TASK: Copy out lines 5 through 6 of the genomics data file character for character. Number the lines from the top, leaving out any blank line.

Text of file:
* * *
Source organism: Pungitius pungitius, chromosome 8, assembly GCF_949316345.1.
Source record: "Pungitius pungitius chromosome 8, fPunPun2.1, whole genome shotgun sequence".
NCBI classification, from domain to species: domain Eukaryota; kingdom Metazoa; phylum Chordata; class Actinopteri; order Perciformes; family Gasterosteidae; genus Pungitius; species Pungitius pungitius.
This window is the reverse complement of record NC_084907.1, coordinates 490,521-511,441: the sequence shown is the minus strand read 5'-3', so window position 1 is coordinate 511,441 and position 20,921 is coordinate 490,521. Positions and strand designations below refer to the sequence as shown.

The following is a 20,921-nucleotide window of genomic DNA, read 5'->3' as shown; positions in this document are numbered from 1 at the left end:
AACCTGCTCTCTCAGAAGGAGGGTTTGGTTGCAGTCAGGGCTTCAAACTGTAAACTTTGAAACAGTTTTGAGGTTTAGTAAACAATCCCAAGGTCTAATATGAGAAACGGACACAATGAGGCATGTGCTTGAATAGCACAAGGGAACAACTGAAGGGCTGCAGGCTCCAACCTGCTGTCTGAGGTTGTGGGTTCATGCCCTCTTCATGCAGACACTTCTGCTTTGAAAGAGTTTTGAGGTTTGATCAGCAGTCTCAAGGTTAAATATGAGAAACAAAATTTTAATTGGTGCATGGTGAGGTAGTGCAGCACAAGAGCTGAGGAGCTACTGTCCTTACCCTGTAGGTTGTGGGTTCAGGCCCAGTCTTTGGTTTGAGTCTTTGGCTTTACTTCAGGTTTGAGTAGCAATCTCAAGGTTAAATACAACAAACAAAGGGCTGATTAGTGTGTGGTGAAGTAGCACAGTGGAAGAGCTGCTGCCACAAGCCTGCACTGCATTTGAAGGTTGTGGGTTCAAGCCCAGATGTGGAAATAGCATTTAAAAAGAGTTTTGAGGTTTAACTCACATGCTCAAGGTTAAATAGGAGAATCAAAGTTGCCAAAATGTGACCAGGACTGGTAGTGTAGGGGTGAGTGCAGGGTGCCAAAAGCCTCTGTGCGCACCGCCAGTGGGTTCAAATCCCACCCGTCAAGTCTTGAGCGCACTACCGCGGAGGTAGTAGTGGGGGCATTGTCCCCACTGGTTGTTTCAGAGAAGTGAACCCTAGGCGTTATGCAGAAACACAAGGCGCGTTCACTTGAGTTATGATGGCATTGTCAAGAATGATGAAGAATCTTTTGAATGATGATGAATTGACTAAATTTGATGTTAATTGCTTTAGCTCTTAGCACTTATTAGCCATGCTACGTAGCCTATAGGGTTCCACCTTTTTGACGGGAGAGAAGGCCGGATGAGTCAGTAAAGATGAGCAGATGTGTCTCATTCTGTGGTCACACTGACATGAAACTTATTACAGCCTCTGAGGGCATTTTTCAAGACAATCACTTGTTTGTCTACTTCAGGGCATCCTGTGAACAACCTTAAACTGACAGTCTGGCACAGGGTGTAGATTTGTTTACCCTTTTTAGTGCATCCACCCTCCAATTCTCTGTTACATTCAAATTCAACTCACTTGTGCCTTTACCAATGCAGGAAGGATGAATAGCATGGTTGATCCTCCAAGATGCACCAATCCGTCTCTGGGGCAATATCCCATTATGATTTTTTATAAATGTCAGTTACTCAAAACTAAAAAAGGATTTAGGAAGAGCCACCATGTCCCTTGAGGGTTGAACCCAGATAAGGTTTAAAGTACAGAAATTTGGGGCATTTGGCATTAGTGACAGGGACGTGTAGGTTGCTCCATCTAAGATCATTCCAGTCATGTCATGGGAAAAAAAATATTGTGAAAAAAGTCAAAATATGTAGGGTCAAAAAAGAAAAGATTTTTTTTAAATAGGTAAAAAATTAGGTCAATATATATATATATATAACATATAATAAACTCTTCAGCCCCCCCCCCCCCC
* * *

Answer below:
The following is a 20,921-nucleotide window of genomic DNA, read 5'->3' as shown; positions in this document are numbered from 1 at the left end:
AACCTGCTCTCTCAGAAGGAGGGTTTGGTTGCAGTCAGGGCTTCAAACTGTAAACTTTGAAACAGTTTTGAGGTTTAGTAAACAATCCCAAGGTCTAATATGAGAAACGGACACAATGAGGCATGTGCTTGAATAGCACAAGGGAACAACTGAAGGGCTGCAGGCTCCAACCTGCTGTCTGAGGTTGTGGGTTCATGCCCTCTTCATGCAGACACTTCTGCTTTGAAAGAGTTTTGAGGTTTGATCAGCAGTCTCAAGGTTAAATATGAGAAACAAAATTTTAATTGGTGCATGGTGAGGTAGTGCAGCACAAGAGCTGAGGAGCTACTGTCCTTACCCTGTAGGTTGTGGGTTCAGGCCCAGTCTTTGGTTTGAGTCTTTGGCTTTACTTCAGGTTTGAGTAGCAATCTCAAGGTTAAATACAACAAACAAAGGGCTGATTAGTGTGTGGTGAAGTAGCACAGTGGAAGAGCTGCTGCCACAAGCCTGCACTGCATTTGAAGGTTGTGGGTTCAAGCCCAGATGTGGAAATAGCATTTAAAAAGAGTTTTGAGGTTTAACTCACATGCTCAAGGTTAAATAGGAGAATCAAAGTTGCCAAAATGTGACCAGGACTGGTAGTGTAGGGGTGAGTGCAGGGTGCCAAAAGCCTCTGTGCGCACCGCCAGTGGGTTCAAATCCCACCCGTCAAGTCTTGAGCGCACTACCGCGGAGGTAGTAGTGGGGGCATTGTCCCCACTGGTTGTTTCAGAGAAGTGAACCCTAGGCGTTATGCAGAAACACAAGGCGCGTTCACTTGAGTTATGATGGCATTGTCAAGAATGATGAAGAATCTTTTGAATGATGATGAATTGACTAAATTTGATGTTAATTGCTTTAGCTCTTAGCACTTATTAGCCATGCTACGTAGCCTATAGGGTTCCACCTTTTTGACGGGAGAGAAGGCCGGATGAGTCAGTAAAGATGAGCAGATGTGTCTCATTCTGTGGTCACACTGACATGAAACTTATTACAGCCTCTGAGGGCATTTTTCAAGACAATCACTTGTTTGTCTACTTCAGGGCATCCTGTGAACAACCTTAAACTGACAGTCTGGCACAGGGTGTAGATTTGTTTACCCTTTTTAGTGCATCCACCCTCCAATTCTCTGTTACATTCAAATTCAACTCACTTGTGCCTTTACCAATGCAGGAAGGATGAATAGCATGGTTGATCCTCCAAGATGCACCAATCCGTCTCTGGGGCAATATCCCATTATGATTTTTTATAAATGTCAGTTACTCAAAACTAAAAAAGGATTTAGGAAGAGCCACCATGTCCCTTGAGGGTTGAACCCAGATAAGGTTTAAAGTACAGAAATTTGGGGCATTTGGCATTAGTGACAGGGACGTGTAGGTTGCTCCATCTAAGATCATTCCAGTCATGTCATGGGAAAAAAAATATTGTGAAAAAAGTCAAAATATGTAGGGTCAAAAAAGAAAAGATTTTTTTTAAATAGGTAAAAAATTAGGTCAATATATATATATATATAACATATAATAAACTCTTCAGCCCCCCCCCCCCCC